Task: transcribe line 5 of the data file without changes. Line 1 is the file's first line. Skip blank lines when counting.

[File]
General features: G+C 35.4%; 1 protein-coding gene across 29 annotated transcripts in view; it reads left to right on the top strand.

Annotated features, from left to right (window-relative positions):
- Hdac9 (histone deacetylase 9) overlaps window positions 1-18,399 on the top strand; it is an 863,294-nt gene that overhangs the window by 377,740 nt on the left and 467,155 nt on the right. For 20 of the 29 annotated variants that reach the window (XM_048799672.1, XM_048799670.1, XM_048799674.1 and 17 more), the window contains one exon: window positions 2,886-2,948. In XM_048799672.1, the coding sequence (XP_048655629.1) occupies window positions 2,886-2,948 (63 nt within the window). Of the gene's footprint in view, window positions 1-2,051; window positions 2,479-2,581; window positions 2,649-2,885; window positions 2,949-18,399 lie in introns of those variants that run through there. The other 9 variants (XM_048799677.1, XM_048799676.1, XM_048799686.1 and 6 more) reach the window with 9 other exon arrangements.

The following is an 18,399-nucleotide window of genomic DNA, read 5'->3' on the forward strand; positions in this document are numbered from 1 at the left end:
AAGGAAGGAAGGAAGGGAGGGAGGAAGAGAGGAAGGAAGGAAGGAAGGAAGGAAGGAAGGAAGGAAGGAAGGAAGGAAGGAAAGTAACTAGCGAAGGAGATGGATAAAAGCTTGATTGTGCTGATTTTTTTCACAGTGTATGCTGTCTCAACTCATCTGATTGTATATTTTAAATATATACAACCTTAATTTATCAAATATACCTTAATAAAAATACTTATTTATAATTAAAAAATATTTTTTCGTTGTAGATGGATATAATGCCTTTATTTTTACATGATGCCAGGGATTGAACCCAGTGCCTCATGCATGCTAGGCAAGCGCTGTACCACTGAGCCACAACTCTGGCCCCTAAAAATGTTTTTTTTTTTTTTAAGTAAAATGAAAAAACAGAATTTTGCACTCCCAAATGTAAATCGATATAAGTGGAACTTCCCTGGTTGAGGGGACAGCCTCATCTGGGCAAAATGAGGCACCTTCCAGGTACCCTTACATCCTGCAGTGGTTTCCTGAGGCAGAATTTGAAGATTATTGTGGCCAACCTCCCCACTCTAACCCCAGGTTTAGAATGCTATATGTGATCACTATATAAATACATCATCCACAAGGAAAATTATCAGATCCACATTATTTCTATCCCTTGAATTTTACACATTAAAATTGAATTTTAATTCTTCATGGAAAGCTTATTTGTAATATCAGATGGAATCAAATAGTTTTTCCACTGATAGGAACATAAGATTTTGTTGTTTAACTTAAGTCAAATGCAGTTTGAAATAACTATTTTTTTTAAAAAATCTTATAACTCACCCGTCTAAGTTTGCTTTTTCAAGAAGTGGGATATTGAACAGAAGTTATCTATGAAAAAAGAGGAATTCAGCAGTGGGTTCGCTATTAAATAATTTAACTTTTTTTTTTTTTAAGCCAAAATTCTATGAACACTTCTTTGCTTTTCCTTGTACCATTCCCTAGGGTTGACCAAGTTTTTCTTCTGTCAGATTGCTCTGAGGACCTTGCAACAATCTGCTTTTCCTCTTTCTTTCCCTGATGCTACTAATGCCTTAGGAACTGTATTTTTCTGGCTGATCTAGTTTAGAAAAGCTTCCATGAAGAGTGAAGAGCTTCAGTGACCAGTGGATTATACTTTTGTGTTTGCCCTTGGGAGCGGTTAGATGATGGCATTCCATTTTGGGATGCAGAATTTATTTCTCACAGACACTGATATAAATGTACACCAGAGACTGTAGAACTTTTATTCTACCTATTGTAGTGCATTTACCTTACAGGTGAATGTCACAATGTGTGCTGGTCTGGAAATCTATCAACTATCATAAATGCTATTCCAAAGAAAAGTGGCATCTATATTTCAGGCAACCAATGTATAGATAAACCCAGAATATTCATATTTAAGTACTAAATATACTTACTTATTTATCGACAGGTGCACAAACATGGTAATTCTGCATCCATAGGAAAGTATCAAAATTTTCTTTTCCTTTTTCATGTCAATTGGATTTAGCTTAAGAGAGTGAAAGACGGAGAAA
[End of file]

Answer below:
AAGGAAGGAAGGAAGGGAGGGAGGAAGAGAGGAAGGAAGGAAGGAAGGAAGGAAGGAAGGAAGGAAGGAAGGAAGGAAGGAAAGTAACTAGCGAAGGAGATGGATAAAAGCTTGATTGTGCTGATTTTTTTCACAGTGTATGCTGTCTCAACTCATCTGATTGTATATTTTAAATATATACAACCTTAATTTATCAAATATACCTTAATAAAAATACTTATTTATAATTAAAAAATATTTTTTCGTTGTAGATGGATATAATGCCTTTATTTTTACATGATGCCAGGGATTGAACCCAGTGCCTCATGCATGCTAGGCAAGCGCTGTACCACTGAGCCACAACTCTGGCCCCTAAAAATGTTTTTTTTTTTTTTAAGTAAAATGAAAAAACAGAATTTTGCACTCCCAAATGTAAATCGATATAAGTGGAACTTCCCTGGTTGAGGGGACAGCCTCATCTGGGCAAAATGAGGCACCTTCCAGGTACCCTTACATCCTGCAGTGGTTTCCTGAGGCAGAATTTGAAGATTATTGTGGCCAACCTCCCCACTCTAACCCCAGGTTTAGAATGCTATATGTGATCACTATATAAATACATCATCCACAAGGAAAATTATCAGATCCACATTATTTCTATCCCTTGAATTTTACACATTAAAATTGAATTTTAATTCTTCATGGAAAGCTTATTTGTAATATCAGATGGAATCAAATAGTTTTTCCACTGATAGGAACATAAGATTTTGTTGTTTAACTTAAGTCAAATGCAGTTTGAAATAACTATTTTTTTTAAAAAATCTTATAACTCACCCGTCTAAGTTTGCTTTTTCAAGAAGTGGGATATTGAACAGAAGTTATCTATGAAAAAAGAGGAATTCAGCAGTGGGTTCGCTATTAAATAATTTAACTTTTTTTTTTTTTAAGCCAAAATTCTATGAACACTTCTTTGCTTTTCCTTGTACCATTCCCTAGGGTTGACCAAGTTTTTCTTCTGTCAGATTGCTCTGAGGACCTTGCAACAATCTGCTTTTCCTCTTTCTTTCCCTGATGCTACTAATGCCTTAGGAACTGTATTTTTCTGGCTGATCTAGTTTAGAAAAGCTTCCATGAAGAGTGAAGAGCTTCAGTGACCAGTGGATTATACTTTTGTGTTTGCCCTTGGGAGCGGTTAGATGATGGCATTCCATTTTGGGATGCAGAATTTATTTCTCACAGACACTGATATAAATGTACACCAGAGACTGTAGAACTTTTATTCTACCTATTGTAGTGCATTTACCTTACAGGTGAATGTCACAATGTGTGCTGGTCTGGAAATCTATCAACTATCATAAATGCTATTCCAAAGAAAAGTGGCATCTATATTTCAGGCAACCAATGTATAGATAAACCCAGAATATTCATATTTAAGTACTAAATATACTTACTTATTTATCGACAGGTGCACAAACATGGTAATTCTGCATCCATAGGAAAGTATCAAAATTTTCTTTTCCTTTTTCATGTCAATTGGATTTAGCTTAAGAGAGTGAAAGACGGAGAAA